Nemeroff Law

What Is Direct Asbestos Exposure?

Our Clients Ask: What Is Direct Asbestos Exposure?

Direct exposure to asbestos means you have made contact with asbestos itself or with material that contains asbestos, one of six different naturally occurring minerals. This contact has allowed you to inhale or ingest asbestos fibers. (Indirect exposure to asbestos would be like “secondhand” smoke—you were not involved in the smoking but inhaled the smoke particles from someone else’s use.)

What Is Direct Asbestos Exposure?

If you worked in a job that involved mining asbestos minerals, ship building, involved the manufacturing products using asbestos, or constructing products and equipment using asbestos, then your worksite exposed you directly to asbestos fibers. According to the Agency for Toxic Substances and Disease Registry (ATSDR), roughly 27 million workers were exposed to asbestos between 1940 and 1979. These years were prior to more stringent workplace safety standards.

Do You Have a History of Asbestos Exposure?

Direct asbestos exposure presents a significant risk to your health. In making a mesothelioma or other asbestos-related diagnosis, medical personnel will ask about your history of asbestos exposure. Depending on their familiarity with asbestos-related illnesses, your health care providers may not be thorough in trying to determine these things:

The answers to these questions help doctors confirm that diagnosing an asbestos-related illness is correct. If you have been diagnosed with mesothelioma or another asbestosis related ailment, your attorney will use this history to identify those sources that made you sick and determine what type of compensation you should receive and from whom.

Direct Asbestos Exposure Since 1979

You can come into direct contact with asbestos in the environment, but most encounters with asbestos are through job worksites such as manufacturing or handling products made using asbestos. Changes to asbestos exposure came about through government regulations, public awareness, and lawsuits after it became clear that asbestos exposure led to terrible illness.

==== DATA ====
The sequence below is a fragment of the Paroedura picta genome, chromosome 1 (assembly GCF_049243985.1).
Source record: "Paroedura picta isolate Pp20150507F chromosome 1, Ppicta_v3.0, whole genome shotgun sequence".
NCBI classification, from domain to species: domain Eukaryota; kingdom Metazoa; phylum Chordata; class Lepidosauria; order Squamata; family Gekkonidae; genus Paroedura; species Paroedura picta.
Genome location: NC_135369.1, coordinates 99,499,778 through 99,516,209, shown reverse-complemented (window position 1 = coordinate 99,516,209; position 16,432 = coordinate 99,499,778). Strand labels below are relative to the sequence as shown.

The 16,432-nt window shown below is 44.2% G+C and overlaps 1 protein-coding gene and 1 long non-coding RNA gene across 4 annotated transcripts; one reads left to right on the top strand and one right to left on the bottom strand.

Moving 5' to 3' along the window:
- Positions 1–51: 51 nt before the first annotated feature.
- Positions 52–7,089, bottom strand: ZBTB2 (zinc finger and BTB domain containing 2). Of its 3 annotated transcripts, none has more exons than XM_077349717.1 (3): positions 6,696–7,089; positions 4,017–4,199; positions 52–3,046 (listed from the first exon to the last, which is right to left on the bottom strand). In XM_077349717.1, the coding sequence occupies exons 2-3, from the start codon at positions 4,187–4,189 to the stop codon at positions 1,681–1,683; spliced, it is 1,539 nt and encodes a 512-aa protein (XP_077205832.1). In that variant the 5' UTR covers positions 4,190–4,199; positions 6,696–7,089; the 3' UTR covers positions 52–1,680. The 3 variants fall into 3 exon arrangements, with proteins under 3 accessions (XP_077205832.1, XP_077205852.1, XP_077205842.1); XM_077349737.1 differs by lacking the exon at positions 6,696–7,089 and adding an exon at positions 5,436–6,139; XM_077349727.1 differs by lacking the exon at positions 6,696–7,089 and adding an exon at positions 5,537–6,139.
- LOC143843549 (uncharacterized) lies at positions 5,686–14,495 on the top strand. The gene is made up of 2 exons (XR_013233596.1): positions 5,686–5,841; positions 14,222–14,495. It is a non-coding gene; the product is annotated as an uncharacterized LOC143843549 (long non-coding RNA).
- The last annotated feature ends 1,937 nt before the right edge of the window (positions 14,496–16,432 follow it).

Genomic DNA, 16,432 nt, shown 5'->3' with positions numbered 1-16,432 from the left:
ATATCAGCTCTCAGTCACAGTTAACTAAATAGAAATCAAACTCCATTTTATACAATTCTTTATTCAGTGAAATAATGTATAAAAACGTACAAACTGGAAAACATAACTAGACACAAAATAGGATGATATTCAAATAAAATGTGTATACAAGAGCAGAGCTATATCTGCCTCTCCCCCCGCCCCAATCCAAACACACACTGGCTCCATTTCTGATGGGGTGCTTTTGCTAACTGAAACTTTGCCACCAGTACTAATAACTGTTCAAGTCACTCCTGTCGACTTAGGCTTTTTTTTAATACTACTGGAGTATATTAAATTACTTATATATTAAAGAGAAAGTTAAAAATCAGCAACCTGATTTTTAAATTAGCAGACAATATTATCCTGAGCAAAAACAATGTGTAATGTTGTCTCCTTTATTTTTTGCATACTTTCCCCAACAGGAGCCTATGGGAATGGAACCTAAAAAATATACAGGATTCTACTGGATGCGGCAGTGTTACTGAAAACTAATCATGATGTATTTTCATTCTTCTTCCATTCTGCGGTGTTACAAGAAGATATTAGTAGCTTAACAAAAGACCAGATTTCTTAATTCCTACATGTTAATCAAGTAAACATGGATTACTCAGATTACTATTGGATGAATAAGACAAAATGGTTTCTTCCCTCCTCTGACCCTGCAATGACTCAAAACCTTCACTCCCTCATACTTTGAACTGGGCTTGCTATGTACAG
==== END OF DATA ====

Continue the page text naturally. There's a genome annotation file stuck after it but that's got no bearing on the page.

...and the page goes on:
While the number of workers in direct exposure occupations has been significantly reduced, there is still a small percentage of the workforce in jobs where the recommended level of asbestos exposure is exceeded.

OSHA estimates that there are 1.3 million people in jobs that expose them to asbestos. Firefighters were found to have a higher incidence of mesothelioma than the average U.S. population in a 2013 study by the National Institute for Occupational Safety and Health (NIOSH). This is believed to be related to their exposure to asbestos while on the job. Other current occupations that may expose a worker to asbestos include these:

If present day employers and workers follow standards and safety practices, exposure to the asbestos should remain below toxic levels, and asbestos-related illnesses should decline.

Asbestos-related cancer is avoidable, and companies should be held accountable to their workforce and to society for providing an unsafe work environment.

If you have been diagnosed with mesothelioma or another asbestos-related disease because of direct asbestos exposure, Nemeroff Law Firm can help you tackle the difficult task of getting compensation for what is a preventable, life-altering illness.

Nemeroff Law’s national asbestos attorneys are well-respected trial lawyers with decades of experience in asbestos-related cases. Contact us at 866.342.1929 or by email to learn how we can take some of the burden off of you.